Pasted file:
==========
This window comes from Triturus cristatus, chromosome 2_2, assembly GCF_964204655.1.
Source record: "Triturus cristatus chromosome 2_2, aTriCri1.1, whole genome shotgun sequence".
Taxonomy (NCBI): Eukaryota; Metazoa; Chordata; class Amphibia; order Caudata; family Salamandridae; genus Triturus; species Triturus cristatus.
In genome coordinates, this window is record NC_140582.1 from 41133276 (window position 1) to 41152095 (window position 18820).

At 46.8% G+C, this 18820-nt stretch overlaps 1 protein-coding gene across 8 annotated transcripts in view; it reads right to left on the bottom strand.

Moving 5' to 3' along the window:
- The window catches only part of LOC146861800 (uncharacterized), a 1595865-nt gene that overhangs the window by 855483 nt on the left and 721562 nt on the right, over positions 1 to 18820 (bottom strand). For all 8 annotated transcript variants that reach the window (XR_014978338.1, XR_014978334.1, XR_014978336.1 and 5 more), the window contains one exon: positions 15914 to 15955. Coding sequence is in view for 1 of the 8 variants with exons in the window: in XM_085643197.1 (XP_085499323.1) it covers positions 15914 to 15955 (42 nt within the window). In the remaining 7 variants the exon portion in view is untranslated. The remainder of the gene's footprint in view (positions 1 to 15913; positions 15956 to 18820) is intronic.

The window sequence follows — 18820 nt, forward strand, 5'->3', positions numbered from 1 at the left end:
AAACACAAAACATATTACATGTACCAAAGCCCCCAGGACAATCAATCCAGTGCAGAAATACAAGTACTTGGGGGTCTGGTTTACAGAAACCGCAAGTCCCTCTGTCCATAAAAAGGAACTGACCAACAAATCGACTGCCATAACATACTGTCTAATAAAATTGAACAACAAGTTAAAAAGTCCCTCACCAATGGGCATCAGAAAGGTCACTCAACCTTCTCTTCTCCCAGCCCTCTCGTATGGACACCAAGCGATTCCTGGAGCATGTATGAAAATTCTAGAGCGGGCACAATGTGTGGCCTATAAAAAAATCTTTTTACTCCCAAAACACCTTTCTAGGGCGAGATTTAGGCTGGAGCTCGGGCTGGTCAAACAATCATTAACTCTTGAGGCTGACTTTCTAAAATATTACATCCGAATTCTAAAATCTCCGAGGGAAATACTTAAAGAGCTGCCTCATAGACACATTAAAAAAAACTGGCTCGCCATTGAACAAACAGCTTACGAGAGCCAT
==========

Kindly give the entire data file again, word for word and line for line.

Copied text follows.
This window comes from Triturus cristatus, chromosome 2_2, assembly GCF_964204655.1.
Source record: "Triturus cristatus chromosome 2_2, aTriCri1.1, whole genome shotgun sequence".
Taxonomy (NCBI): Eukaryota; Metazoa; Chordata; class Amphibia; order Caudata; family Salamandridae; genus Triturus; species Triturus cristatus.
In genome coordinates, this window is record NC_140582.1 from 41133276 (window position 1) to 41152095 (window position 18820).

At 46.8% G+C, this 18820-nt stretch overlaps 1 protein-coding gene across 8 annotated transcripts in view; it reads right to left on the bottom strand.

Moving 5' to 3' along the window:
- The window catches only part of LOC146861800 (uncharacterized), a 1595865-nt gene that overhangs the window by 855483 nt on the left and 721562 nt on the right, over positions 1 to 18820 (bottom strand). For all 8 annotated transcript variants that reach the window (XR_014978338.1, XR_014978334.1, XR_014978336.1 and 5 more), the window contains one exon: positions 15914 to 15955. Coding sequence is in view for 1 of the 8 variants with exons in the window: in XM_085643197.1 (XP_085499323.1) it covers positions 15914 to 15955 (42 nt within the window). In the remaining 7 variants the exon portion in view is untranslated. The remainder of the gene's footprint in view (positions 1 to 15913; positions 15956 to 18820) is intronic.

The window sequence follows — 18820 nt, forward strand, 5'->3', positions numbered from 1 at the left end:
AAACACAAAACATATTACATGTACCAAAGCCCCCAGGACAATCAATCCAGTGCAGAAATACAAGTACTTGGGGGTCTGGTTTACAGAAACCGCAAGTCCCTCTGTCCATAAAAAGGAACTGACCAACAAATCGACTGCCATAACATACTGTCTAATAAAATTGAACAACAAGTTAAAAAGTCCCTCACCAATGGGCATCAGAAAGGTCACTCAACCTTCTCTTCTCCCAGCCCTCTCGTATGGACACCAAGCGATTCCTGGAGCATGTATGAAAATTCTAGAGCGGGCACAATGTGTGGCCTATAAAAAAATCTTTTTACTCCCAAAACACCTTTCTAGGGCGAGATTTAGGCTGGAGCTCGGGCTGGTCAAACAATCATTAACTCTTGAGGCTGACTTTCTAAAATATTACATCCGAATTCTAAAATCTCCGAGGGAAATACTTAAAGAGCTGCCTCATAGACACATTAAAAAAAACTGGCTCGCCATTGAACAAACAGCTTACGAGAGCCAT